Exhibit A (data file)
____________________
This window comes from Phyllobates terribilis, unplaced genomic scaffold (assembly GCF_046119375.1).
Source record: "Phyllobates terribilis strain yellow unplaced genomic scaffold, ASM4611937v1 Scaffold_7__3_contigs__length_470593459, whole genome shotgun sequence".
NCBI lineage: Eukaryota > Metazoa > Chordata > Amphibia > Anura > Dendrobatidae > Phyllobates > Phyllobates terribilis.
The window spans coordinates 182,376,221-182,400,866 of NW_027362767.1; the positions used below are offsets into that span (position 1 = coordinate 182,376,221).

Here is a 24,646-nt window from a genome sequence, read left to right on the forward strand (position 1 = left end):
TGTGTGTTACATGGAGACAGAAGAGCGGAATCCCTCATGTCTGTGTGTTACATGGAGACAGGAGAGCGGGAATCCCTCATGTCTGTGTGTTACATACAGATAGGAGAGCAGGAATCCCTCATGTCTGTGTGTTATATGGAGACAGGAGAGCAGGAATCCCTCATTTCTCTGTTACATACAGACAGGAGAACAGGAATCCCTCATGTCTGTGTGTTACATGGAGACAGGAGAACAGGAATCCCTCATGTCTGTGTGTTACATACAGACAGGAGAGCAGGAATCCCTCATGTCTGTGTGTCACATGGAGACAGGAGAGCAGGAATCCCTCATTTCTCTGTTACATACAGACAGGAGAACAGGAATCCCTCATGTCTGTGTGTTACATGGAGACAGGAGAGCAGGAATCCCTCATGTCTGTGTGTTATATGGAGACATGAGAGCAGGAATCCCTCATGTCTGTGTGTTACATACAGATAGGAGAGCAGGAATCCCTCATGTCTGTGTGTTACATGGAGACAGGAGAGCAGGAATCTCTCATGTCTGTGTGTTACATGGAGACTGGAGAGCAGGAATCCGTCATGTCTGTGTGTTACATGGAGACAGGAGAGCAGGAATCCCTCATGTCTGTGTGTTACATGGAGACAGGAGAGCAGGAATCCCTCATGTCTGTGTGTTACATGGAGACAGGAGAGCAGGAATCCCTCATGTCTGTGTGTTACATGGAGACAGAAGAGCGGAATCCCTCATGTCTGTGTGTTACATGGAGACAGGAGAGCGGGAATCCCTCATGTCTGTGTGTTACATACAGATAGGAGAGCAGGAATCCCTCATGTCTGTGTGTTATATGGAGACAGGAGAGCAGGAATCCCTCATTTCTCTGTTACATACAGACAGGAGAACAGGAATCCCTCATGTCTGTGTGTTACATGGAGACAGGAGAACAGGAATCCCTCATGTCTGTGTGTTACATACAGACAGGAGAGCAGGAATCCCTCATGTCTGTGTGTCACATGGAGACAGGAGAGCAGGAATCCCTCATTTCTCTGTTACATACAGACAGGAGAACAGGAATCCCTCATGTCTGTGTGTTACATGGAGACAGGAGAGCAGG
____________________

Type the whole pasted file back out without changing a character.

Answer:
This window comes from Phyllobates terribilis, unplaced genomic scaffold (assembly GCF_046119375.1).
Source record: "Phyllobates terribilis strain yellow unplaced genomic scaffold, ASM4611937v1 Scaffold_7__3_contigs__length_470593459, whole genome shotgun sequence".
NCBI lineage: Eukaryota > Metazoa > Chordata > Amphibia > Anura > Dendrobatidae > Phyllobates > Phyllobates terribilis.
The window spans coordinates 182,376,221-182,400,866 of NW_027362767.1; the positions used below are offsets into that span (position 1 = coordinate 182,376,221).

Here is a 24,646-nt window from a genome sequence, read left to right on the forward strand (position 1 = left end):
TGTGTGTTACATGGAGACAGAAGAGCGGAATCCCTCATGTCTGTGTGTTACATGGAGACAGGAGAGCGGGAATCCCTCATGTCTGTGTGTTACATACAGATAGGAGAGCAGGAATCCCTCATGTCTGTGTGTTATATGGAGACAGGAGAGCAGGAATCCCTCATTTCTCTGTTACATACAGACAGGAGAACAGGAATCCCTCATGTCTGTGTGTTACATGGAGACAGGAGAACAGGAATCCCTCATGTCTGTGTGTTACATACAGACAGGAGAGCAGGAATCCCTCATGTCTGTGTGTCACATGGAGACAGGAGAGCAGGAATCCCTCATTTCTCTGTTACATACAGACAGGAGAACAGGAATCCCTCATGTCTGTGTGTTACATGGAGACAGGAGAGCAGGAATCCCTCATGTCTGTGTGTTATATGGAGACATGAGAGCAGGAATCCCTCATGTCTGTGTGTTACATACAGATAGGAGAGCAGGAATCCCTCATGTCTGTGTGTTACATGGAGACAGGAGAGCAGGAATCTCTCATGTCTGTGTGTTACATGGAGACTGGAGAGCAGGAATCCGTCATGTCTGTGTGTTACATGGAGACAGGAGAGCAGGAATCCCTCATGTCTGTGTGTTACATGGAGACAGGAGAGCAGGAATCCCTCATGTCTGTGTGTTACATGGAGACAGGAGAGCAGGAATCCCTCATGTCTGTGTGTTACATGGAGACAGAAGAGCGGAATCCCTCATGTCTGTGTGTTACATGGAGACAGGAGAGCGGGAATCCCTCATGTCTGTGTGTTACATACAGATAGGAGAGCAGGAATCCCTCATGTCTGTGTGTTATATGGAGACAGGAGAGCAGGAATCCCTCATTTCTCTGTTACATACAGACAGGAGAACAGGAATCCCTCATGTCTGTGTGTTACATGGAGACAGGAGAACAGGAATCCCTCATGTCTGTGTGTTACATACAGACAGGAGAGCAGGAATCCCTCATGTCTGTGTGTCACATGGAGACAGGAGAGCAGGAATCCCTCATTTCTCTGTTACATACAGACAGGAGAACAGGAATCCCTCATGTCTGTGTGTTACATGGAGACAGGAGAGCAGG